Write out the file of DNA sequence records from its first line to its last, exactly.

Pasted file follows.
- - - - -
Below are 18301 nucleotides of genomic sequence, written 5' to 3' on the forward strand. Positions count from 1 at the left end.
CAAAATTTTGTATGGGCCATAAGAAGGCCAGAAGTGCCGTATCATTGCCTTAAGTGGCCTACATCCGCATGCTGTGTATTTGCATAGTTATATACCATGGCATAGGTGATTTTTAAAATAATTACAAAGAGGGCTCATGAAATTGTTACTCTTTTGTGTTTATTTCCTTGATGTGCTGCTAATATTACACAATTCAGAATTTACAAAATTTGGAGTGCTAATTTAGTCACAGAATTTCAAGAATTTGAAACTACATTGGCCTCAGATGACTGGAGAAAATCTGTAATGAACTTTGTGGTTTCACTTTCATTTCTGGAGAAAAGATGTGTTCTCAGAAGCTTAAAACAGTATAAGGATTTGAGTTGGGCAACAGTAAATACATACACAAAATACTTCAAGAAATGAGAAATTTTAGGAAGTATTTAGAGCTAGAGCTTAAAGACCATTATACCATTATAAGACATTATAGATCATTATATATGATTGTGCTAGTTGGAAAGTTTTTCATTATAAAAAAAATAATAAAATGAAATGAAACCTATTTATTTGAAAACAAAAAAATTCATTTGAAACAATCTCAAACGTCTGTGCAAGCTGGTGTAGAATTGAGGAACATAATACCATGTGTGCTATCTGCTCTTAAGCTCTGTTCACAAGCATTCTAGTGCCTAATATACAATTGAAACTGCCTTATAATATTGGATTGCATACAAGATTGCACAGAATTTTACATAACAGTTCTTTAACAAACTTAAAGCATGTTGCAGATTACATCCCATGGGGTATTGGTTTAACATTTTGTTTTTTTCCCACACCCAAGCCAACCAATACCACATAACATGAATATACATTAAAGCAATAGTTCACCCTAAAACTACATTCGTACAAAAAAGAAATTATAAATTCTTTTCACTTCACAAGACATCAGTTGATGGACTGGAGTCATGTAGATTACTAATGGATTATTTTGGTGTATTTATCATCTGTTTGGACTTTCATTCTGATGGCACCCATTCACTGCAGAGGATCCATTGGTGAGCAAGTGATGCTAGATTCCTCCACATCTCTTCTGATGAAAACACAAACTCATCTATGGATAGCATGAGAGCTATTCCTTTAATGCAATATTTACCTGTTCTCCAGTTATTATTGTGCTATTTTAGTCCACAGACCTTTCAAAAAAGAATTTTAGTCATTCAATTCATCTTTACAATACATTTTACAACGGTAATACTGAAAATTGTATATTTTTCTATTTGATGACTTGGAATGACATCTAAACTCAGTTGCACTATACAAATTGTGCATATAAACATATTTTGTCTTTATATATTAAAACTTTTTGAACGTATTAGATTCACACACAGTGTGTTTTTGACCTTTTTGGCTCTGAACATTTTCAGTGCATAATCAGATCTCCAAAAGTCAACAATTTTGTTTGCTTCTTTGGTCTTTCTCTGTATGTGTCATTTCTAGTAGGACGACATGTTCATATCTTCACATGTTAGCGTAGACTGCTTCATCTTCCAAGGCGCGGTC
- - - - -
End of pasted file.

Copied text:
Below are 18301 nucleotides of genomic sequence, written 5' to 3' on the forward strand. Positions count from 1 at the left end.
CAAAATTTTGTATGGGCCATAAGAAGGCCAGAAGTGCCGTATCATTGCCTTAAGTGGCCTACATCCGCATGCTGTGTATTTGCATAGTTATATACCATGGCATAGGTGATTTTTAAAATAATTACAAAGAGGGCTCATGAAATTGTTACTCTTTTGTGTTTATTTCCTTGATGTGCTGCTAATATTACACAATTCAGAATTTACAAAATTTGGAGTGCTAATTTAGTCACAGAATTTCAAGAATTTGAAACTACATTGGCCTCAGATGACTGGAGAAAATCTGTAATGAACTTTGTGGTTTCACTTTCATTTCTGGAGAAAAGATGTGTTCTCAGAAGCTTAAAACAGTATAAGGATTTGAGTTGGGCAACAGTAAATACATACACAAAATACTTCAAGAAATGAGAAATTTTAGGAAGTATTTAGAGCTAGAGCTTAAAGACCATTATACCATTATAAGACATTATAGATCATTATATATGATTGTGCTAGTTGGAAAGTTTTTCATTATAAAAAAAATAATAAAATGAAATGAAACCTATTTATTTGAAAACAAAAAAATTCATTTGAAACAATCTCAAACGTCTGTGCAAGCTGGTGTAGAATTGAGGAACATAATACCATGTGTGCTATCTGCTCTTAAGCTCTGTTCACAAGCATTCTAGTGCCTAATATACAATTGAAACTGCCTTATAATATTGGATTGCATACAAGATTGCACAGAATTTTACATAACAGTTCTTTAACAAACTTAAAGCATGTTGCAGATTACATCCCATGGGGTATTGGTTTAACATTTTGTTTTTTTCCCACACCCAAGCCAACCAATACCACATAACATGAATATACATTAAAGCAATAGTTCACCCTAAAACTACATTCGTACAAAAAAGAAATTATAAATTCTTTTCACTTCACAAGACATCAGTTGATGGACTGGAGTCATGTAGATTACTAATGGATTATTTTGGTGTATTTATCATCTGTTTGGACTTTCATTCTGATGGCACCCATTCACTGCAGAGGATCCATTGGTGAGCAAGTGATGCTAGATTCCTCCACATCTCTTCTGATGAAAACACAAACTCATCTATGGATAGCATGAGAGCTATTCCTTTAATGCAATATTTACCTGTTCTCCAGTTATTATTGTGCTATTTTAGTCCACAGACCTTTCAAAAAAGAATTTTAGTCATTCAATTCATCTTTACAATACATTTTACAACGGTAATACTGAAAATTGTATATTTTTCTATTTGATGACTTGGAATGACATCTAAACTCAGTTGCACTATACAAATTGTGCATATAAACATATTTTGTCTTTATATATTAAAACTTTTTGAACGTATTAGATTCACACACAGTGTGTTTTTGACCTTTTTGGCTCTGAACATTTTCAGTGCATAATCAGATCTCCAAAAGTCAACAATTTTGTTTGCTTCTTTGGTCTTTCTCTGTATGTGTCATTTCTAGTAGGACGACATGTTCATATCTTCACATGTTAGCGTAGACTGCTTCATCTTCCAAGGCGCGGTC